Television

This time, Justin Timberlake avoids a Super Bowl ‘wardrobe malfunction’

Justin Timberlake performed at halftime of Sunday’s Super Bowl.
Christopher Polk/Getty Images
Justin Timberlake performed at halftime of Sunday’s Super Bowl.

Justin Timberlake led a troupe of dancers through an impeccably choreographed rundown of his greatest hits during halftime of the Super Bowl on Sunday.

Following a brief but enthusiastic introduction from real-life friend Jimmy Fallon, the musician first appeared underneath the US Bank Stadium field in a laser-lit club setting, where he performed the robo-funk track “Filthy,” a single off his recent album “Man of the Woods.”

Racing into the stadium, Timberlake — clad in a fringed camo suit, elk shirt, and bandana befitting his music’s recent, rootsy direction — launched into classic “Rock Your Body,” the same song he’d performed at the Super Bowl back in 2004 during his infamous performance supporting Janet Jackson.

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Timberlake kept things moving quickly as he transitioned into “SexyBack” then “My Love,” during which he jammed out on stage with his band, the Tennessee Kids.

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Dance moves were front and center and Timberlake came prepared, nailing an extended acrobatic routine on the field as he sang “Cry Me A River.” Incorporating so much visual showmanship was a canny move on Timberlake’s part, given that the broadcast audio served his high tenor poorly, sometimes rendering the song’s lyrics inaudible.

Heading back on stage, Timberlake joined a brass marching band to perform “The 20/20 Experience” cut “Suit & Tie,” grooving alongside guitarists dressed in red, but just as quickly he transitioned out of that to sit down at a piano for possibly the most interesting moment of the performance: a Prince tribute.

Social media had been abuzz over rumors that Timberlake would use a Prince hologram as part of a tribute to the Minneapolis native and late pop icon. The main problems: Prince had made no secret of his horror at the prospect of being brought back in such a form, and Timberlake, who had something of a contentious relationship with the musician during his life, was one of the last people Prince fans wanted performing an ode to him.

It turned out there was no hologram, but Timberlake still made an effort to salute the legend, projecting video of Prince onto a hanging piece of material while performing “I Would Die 4 U” as a duet and bathing the stadium in purple light. As tributes go, it was calculatedly inoffensive — some might even say selfless, given that the approach forced Timberlake to stack his own vocals up against Prince’s legendary pipes in front of millions.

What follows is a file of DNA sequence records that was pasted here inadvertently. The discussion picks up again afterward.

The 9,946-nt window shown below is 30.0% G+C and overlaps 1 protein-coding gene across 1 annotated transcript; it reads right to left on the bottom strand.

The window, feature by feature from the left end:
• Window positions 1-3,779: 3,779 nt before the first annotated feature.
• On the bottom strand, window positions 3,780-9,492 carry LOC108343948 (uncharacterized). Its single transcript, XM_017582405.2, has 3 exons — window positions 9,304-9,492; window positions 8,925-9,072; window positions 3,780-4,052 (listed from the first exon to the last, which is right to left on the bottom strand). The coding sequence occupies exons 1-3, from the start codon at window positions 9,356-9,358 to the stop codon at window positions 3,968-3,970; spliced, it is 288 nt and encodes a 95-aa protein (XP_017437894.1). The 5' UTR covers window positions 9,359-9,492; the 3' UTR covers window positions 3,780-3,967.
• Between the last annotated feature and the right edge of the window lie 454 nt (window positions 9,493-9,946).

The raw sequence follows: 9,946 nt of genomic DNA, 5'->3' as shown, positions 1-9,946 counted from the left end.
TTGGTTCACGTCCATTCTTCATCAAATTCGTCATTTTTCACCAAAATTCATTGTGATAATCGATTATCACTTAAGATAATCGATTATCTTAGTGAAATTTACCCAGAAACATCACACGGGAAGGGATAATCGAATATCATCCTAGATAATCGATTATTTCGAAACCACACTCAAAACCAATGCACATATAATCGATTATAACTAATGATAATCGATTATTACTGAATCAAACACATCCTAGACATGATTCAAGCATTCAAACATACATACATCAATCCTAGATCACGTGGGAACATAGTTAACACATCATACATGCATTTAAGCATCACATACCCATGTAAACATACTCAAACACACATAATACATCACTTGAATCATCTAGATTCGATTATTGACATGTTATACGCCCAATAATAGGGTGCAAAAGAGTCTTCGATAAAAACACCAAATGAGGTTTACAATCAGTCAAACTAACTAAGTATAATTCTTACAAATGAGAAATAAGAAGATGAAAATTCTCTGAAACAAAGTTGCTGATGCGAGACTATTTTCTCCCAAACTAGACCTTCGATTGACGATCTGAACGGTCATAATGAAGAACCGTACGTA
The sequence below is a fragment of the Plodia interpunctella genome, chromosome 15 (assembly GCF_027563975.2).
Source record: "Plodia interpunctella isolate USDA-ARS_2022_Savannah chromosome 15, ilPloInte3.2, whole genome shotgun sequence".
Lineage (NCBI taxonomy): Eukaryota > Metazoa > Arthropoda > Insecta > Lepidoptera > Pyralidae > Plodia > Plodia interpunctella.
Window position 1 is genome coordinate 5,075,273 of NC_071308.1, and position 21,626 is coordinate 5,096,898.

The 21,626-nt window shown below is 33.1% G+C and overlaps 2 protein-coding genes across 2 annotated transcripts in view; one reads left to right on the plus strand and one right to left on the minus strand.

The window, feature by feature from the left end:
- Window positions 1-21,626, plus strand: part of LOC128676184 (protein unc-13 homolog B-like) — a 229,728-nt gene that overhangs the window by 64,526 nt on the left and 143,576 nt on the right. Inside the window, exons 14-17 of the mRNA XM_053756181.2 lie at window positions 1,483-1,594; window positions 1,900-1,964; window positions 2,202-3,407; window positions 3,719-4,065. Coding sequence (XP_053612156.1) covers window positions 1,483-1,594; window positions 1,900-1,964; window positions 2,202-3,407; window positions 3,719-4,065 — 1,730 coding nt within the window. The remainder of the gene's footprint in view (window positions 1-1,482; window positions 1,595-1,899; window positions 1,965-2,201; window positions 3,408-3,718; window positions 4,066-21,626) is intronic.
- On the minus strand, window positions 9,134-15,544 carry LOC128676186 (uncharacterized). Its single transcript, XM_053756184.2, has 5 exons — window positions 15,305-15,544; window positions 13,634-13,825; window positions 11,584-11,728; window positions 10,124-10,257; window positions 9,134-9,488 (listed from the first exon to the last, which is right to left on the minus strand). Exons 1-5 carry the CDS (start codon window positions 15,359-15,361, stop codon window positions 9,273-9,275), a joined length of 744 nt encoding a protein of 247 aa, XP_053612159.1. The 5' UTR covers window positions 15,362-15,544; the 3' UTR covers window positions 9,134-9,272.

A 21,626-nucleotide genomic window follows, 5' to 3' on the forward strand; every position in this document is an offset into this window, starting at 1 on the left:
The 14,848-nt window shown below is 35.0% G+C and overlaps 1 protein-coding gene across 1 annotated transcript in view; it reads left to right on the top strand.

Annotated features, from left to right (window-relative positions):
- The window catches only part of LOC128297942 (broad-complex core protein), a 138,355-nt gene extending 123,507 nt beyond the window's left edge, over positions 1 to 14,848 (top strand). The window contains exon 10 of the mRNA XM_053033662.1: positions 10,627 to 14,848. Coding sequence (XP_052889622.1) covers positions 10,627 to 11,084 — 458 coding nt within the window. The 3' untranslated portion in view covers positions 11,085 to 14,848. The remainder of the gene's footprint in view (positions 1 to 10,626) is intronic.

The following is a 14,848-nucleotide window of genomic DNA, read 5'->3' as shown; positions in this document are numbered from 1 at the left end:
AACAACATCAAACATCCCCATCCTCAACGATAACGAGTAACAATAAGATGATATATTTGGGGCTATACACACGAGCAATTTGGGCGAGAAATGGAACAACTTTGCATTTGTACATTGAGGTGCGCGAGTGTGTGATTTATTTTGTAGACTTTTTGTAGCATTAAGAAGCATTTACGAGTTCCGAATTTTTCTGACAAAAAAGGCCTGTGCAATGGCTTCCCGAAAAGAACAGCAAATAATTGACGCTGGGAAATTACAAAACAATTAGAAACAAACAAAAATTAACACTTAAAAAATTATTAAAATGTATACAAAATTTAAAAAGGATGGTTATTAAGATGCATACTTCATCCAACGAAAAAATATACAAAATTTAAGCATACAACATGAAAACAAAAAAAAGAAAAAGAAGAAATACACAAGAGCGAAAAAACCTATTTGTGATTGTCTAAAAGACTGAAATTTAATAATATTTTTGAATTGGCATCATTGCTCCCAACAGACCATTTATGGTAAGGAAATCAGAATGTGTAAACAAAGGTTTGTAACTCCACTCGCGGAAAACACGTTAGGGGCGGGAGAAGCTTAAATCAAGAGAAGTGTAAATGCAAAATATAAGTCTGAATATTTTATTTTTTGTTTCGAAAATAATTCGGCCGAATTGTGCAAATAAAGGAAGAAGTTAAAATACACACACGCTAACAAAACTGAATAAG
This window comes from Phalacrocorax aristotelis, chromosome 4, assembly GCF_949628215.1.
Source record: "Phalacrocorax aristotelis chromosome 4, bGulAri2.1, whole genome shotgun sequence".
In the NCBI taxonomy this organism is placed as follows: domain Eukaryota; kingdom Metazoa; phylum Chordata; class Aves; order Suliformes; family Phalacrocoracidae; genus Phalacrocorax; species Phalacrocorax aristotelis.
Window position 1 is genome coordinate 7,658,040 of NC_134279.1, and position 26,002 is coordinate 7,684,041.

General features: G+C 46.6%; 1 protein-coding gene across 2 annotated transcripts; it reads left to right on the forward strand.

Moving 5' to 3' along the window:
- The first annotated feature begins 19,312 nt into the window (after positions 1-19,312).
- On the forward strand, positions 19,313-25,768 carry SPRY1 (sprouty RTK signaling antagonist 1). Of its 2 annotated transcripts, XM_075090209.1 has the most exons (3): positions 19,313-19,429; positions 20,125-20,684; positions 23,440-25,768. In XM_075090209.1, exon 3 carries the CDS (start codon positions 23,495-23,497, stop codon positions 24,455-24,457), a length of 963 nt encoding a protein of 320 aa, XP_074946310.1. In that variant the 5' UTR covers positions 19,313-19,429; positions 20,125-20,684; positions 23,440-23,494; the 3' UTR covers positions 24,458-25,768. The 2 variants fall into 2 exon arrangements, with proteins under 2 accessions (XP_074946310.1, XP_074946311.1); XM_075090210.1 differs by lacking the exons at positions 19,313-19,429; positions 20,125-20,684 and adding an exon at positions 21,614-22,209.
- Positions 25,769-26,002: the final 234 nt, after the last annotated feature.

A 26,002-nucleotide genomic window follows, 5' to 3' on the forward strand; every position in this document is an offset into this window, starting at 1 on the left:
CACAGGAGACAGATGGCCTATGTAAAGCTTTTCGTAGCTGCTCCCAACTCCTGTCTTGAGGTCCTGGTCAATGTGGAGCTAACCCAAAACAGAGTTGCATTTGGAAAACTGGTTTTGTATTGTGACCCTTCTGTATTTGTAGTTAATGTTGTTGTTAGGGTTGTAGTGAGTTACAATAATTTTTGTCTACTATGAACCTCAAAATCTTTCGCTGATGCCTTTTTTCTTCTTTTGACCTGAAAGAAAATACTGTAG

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Finishing out the performance, Timberlake had backup dancers hold up reflective surfaces to bounce light around the stadium during a handclap-heavy performance of his hit “Mirrors” before predictably ending on a high-energy version of his summer smash “Can’t Stop the Feeling!” As the stadium applauded, he flouted typical Super Bowl regulations by rushing into the stands to take “Super Bowl selfies,” as he gleefully proclaimed before his mic was cut.

If the performance seemed impressively well oiled, that might have something to do with Timberlake’s track record. Sunday’s turn marked the musician’s third Super Bowl performance. He first appeared with *NSYNC, performing alongside Britney Spears at the 2001 halftime show, then returned to the stage with Jackson three years later.

During that performance, Timberlake tore away a piece of Jackson’s outfit mid-song, revealing her breast to millions of onlookers and sparking a prolonged controversy. Many believe that Jackson, a black woman, was subjected to a racial double standard at the time and faced harsher treatment than Timberlake, who largely laughed off the incident.

As such, reprising “Rock Your Body” this time around — the hashtags #JusticeforJanet and #JanetJacksonAppreciationDay have been recently trending on Twitter, with many calling for Timberlake to include Jackson in Sunday’s performance — felt like a curious, somewhat tone-deaf choice. Timberlake certainly seemed aware viewers would be associating the performance with that 2004 miscue, stopping the song precisely short of the same lyrics he had been crooning when the wardrobe malfunction occurred. But if he was trying to make a statement by doing so, it’s unclear what Timberlake thought he was saying.

Isaac Feldberg can be reached at isaac.feldberg@globe.com. Follow him on Twitter @isaacfeldberg.